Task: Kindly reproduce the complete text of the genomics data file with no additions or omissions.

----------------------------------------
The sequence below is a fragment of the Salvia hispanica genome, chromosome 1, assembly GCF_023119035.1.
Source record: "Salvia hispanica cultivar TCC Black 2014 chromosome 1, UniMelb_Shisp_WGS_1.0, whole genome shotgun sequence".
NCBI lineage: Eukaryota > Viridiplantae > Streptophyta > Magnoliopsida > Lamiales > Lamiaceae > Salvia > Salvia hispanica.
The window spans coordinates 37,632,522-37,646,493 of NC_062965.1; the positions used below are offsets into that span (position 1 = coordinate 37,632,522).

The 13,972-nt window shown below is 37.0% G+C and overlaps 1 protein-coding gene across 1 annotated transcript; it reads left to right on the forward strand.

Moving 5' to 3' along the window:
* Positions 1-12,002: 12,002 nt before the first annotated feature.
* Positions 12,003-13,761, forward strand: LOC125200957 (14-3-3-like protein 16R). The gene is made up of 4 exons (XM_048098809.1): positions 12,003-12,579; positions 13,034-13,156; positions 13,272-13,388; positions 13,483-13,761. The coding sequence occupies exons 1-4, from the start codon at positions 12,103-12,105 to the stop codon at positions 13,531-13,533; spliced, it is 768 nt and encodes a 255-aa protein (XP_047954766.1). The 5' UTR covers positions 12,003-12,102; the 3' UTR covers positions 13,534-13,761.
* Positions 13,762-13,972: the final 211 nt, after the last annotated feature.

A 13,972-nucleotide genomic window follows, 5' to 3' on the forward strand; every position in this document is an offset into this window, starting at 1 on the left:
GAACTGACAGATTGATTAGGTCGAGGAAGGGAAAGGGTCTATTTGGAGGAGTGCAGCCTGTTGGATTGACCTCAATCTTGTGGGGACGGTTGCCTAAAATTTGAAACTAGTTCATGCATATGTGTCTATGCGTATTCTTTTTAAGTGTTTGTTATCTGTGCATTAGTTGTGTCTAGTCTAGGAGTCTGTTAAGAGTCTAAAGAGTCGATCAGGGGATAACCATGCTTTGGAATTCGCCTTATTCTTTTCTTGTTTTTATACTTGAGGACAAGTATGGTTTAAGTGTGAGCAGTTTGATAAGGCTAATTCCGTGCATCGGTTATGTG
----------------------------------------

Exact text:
The sequence below is a fragment of the Salvia hispanica genome, chromosome 1, assembly GCF_023119035.1.
Source record: "Salvia hispanica cultivar TCC Black 2014 chromosome 1, UniMelb_Shisp_WGS_1.0, whole genome shotgun sequence".
NCBI lineage: Eukaryota > Viridiplantae > Streptophyta > Magnoliopsida > Lamiales > Lamiaceae > Salvia > Salvia hispanica.
The window spans coordinates 37,632,522-37,646,493 of NC_062965.1; the positions used below are offsets into that span (position 1 = coordinate 37,632,522).

The 13,972-nt window shown below is 37.0% G+C and overlaps 1 protein-coding gene across 1 annotated transcript; it reads left to right on the forward strand.

Moving 5' to 3' along the window:
* Positions 1-12,002: 12,002 nt before the first annotated feature.
* Positions 12,003-13,761, forward strand: LOC125200957 (14-3-3-like protein 16R). The gene is made up of 4 exons (XM_048098809.1): positions 12,003-12,579; positions 13,034-13,156; positions 13,272-13,388; positions 13,483-13,761. The coding sequence occupies exons 1-4, from the start codon at positions 12,103-12,105 to the stop codon at positions 13,531-13,533; spliced, it is 768 nt and encodes a 255-aa protein (XP_047954766.1). The 5' UTR covers positions 12,003-12,102; the 3' UTR covers positions 13,534-13,761.
* Positions 13,762-13,972: the final 211 nt, after the last annotated feature.

A 13,972-nucleotide genomic window follows, 5' to 3' on the forward strand; every position in this document is an offset into this window, starting at 1 on the left:
GAACTGACAGATTGATTAGGTCGAGGAAGGGAAAGGGTCTATTTGGAGGAGTGCAGCCTGTTGGATTGACCTCAATCTTGTGGGGACGGTTGCCTAAAATTTGAAACTAGTTCATGCATATGTGTCTATGCGTATTCTTTTTAAGTGTTTGTTATCTGTGCATTAGTTGTGTCTAGTCTAGGAGTCTGTTAAGAGTCTAAAGAGTCGATCAGGGGATAACCATGCTTTGGAATTCGCCTTATTCTTTTCTTGTTTTTATACTTGAGGACAAGTATGGTTTAAGTGTGAGCAGTTTGATAAGGCTAATTCCGTGCATCGGTTATGTG